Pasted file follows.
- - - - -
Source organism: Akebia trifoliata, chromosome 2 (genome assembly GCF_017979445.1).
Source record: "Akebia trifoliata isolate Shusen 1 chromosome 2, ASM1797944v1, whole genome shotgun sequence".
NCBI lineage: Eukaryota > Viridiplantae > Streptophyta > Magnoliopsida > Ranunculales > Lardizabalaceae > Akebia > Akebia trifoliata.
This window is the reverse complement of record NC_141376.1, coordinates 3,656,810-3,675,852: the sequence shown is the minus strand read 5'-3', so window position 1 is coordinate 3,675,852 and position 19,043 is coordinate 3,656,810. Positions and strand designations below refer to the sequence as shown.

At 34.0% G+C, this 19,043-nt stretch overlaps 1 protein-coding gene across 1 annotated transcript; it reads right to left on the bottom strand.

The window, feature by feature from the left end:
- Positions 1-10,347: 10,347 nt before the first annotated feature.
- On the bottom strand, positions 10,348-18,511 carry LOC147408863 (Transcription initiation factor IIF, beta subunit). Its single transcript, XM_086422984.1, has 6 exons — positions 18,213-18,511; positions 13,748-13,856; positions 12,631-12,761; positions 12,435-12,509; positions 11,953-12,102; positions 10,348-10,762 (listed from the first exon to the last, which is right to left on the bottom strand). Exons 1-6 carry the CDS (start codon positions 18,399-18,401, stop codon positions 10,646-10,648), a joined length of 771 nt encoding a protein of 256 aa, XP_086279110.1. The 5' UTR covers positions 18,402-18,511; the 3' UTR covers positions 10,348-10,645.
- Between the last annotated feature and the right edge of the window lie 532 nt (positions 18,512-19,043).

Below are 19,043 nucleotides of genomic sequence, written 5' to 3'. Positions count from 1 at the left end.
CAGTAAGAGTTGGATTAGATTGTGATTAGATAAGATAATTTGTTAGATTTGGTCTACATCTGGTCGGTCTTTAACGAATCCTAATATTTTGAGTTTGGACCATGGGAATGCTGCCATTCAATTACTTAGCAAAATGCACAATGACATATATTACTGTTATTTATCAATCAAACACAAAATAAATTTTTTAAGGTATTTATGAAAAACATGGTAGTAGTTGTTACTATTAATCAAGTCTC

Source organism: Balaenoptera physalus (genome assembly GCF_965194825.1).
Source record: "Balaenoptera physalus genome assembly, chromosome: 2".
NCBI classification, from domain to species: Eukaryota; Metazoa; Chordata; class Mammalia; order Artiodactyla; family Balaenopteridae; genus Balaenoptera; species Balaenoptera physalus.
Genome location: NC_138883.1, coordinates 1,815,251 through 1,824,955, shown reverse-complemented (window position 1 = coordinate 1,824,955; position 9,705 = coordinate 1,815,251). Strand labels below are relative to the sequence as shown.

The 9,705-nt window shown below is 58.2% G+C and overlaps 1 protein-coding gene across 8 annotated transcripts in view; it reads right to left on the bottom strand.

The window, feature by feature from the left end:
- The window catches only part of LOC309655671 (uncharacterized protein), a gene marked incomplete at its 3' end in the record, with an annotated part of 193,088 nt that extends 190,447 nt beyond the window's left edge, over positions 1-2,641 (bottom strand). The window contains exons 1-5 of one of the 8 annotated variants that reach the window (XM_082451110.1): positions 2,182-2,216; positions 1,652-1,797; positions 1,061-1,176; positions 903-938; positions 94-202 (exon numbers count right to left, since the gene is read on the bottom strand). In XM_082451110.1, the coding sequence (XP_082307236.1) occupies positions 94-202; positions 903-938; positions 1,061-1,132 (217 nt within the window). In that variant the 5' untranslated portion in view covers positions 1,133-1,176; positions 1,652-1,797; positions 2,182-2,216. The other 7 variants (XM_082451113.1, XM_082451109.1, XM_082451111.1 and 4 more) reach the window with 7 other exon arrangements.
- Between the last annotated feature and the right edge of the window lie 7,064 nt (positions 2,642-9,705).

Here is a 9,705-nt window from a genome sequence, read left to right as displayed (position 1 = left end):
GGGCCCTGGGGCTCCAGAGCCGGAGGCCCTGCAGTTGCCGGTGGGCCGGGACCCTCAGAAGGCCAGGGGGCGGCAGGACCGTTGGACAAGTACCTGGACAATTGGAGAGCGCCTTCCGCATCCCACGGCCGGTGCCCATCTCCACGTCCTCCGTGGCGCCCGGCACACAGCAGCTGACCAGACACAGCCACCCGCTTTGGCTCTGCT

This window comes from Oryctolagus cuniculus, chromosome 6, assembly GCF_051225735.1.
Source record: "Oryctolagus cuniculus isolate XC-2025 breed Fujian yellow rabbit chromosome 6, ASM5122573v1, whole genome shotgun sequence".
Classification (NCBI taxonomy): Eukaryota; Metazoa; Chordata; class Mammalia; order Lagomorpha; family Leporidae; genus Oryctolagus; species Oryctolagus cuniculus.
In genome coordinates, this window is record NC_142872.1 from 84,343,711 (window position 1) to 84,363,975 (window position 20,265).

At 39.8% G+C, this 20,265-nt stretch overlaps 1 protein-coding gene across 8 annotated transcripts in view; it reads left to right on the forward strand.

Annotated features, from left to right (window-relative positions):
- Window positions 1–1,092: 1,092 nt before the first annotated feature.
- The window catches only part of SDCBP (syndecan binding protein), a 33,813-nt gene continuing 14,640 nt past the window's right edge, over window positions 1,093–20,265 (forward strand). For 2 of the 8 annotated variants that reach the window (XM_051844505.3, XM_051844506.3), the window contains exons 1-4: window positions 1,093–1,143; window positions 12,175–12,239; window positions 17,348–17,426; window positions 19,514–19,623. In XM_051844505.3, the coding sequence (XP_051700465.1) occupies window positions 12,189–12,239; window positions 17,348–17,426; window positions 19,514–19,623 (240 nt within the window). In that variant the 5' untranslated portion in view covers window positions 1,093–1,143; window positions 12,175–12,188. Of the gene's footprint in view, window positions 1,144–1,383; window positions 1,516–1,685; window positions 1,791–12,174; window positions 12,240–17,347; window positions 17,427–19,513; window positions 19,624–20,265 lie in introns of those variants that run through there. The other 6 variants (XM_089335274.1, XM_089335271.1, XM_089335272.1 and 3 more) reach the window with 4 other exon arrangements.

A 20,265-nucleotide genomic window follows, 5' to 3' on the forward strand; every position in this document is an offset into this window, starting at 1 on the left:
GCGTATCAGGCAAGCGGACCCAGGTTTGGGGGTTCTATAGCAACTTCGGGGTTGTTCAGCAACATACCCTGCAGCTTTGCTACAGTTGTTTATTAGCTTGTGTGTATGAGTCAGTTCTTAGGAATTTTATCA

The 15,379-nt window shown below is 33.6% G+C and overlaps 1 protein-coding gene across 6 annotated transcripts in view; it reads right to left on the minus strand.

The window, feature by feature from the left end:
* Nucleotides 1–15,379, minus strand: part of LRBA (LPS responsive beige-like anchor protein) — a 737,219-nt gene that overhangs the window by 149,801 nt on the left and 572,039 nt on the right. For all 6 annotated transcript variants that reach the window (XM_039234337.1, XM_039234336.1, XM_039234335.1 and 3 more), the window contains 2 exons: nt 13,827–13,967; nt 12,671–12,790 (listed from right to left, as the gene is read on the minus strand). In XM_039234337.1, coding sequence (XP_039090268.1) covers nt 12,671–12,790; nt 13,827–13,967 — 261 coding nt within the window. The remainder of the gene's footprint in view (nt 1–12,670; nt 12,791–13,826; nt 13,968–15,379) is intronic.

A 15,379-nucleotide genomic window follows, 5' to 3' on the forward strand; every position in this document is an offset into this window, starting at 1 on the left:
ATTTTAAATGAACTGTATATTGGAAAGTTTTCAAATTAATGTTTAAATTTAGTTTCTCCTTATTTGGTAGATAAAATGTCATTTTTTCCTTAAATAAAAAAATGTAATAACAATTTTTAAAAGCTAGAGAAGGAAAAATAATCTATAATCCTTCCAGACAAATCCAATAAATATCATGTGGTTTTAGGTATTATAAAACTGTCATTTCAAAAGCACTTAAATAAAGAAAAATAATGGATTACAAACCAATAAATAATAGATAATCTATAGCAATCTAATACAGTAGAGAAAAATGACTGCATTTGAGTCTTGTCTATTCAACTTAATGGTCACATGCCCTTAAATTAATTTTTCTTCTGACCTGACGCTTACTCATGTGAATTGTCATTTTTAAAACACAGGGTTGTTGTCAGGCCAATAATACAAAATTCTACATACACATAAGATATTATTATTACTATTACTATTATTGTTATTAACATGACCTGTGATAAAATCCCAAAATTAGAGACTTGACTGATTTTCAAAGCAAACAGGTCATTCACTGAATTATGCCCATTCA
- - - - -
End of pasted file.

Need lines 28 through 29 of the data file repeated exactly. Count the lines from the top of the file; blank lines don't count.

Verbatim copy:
- Window positions 1–1,092: 1,092 nt before the first annotated feature.
- The window catches only part of SDCBP (syndecan binding protein), a 33,813-nt gene continuing 14,640 nt past the window's right edge, over window positions 1,093–20,265 (forward strand). For 2 of the 8 annotated variants that reach the window (XM_051844505.3, XM_051844506.3), the window contains exons 1-4: window positions 1,093–1,143; window positions 12,175–12,239; window positions 17,348–17,426; window positions 19,514–19,623. In XM_051844505.3, the coding sequence (XP_051700465.1) occupies window positions 12,189–12,239; window positions 17,348–17,426; window positions 19,514–19,623 (240 nt within the window). In that variant the 5' untranslated portion in view covers window positions 1,093–1,143; window positions 12,175–12,188. Of the gene's footprint in view, window positions 1,144–1,383; window positions 1,516–1,685; window positions 1,791–12,174; window positions 12,240–17,347; window positions 17,427–19,513; window positions 19,624–20,265 lie in introns of those variants that run through there. The other 6 variants (XM_089335274.1, XM_089335271.1, XM_089335272.1 and 3 more) reach the window with 4 other exon arrangements.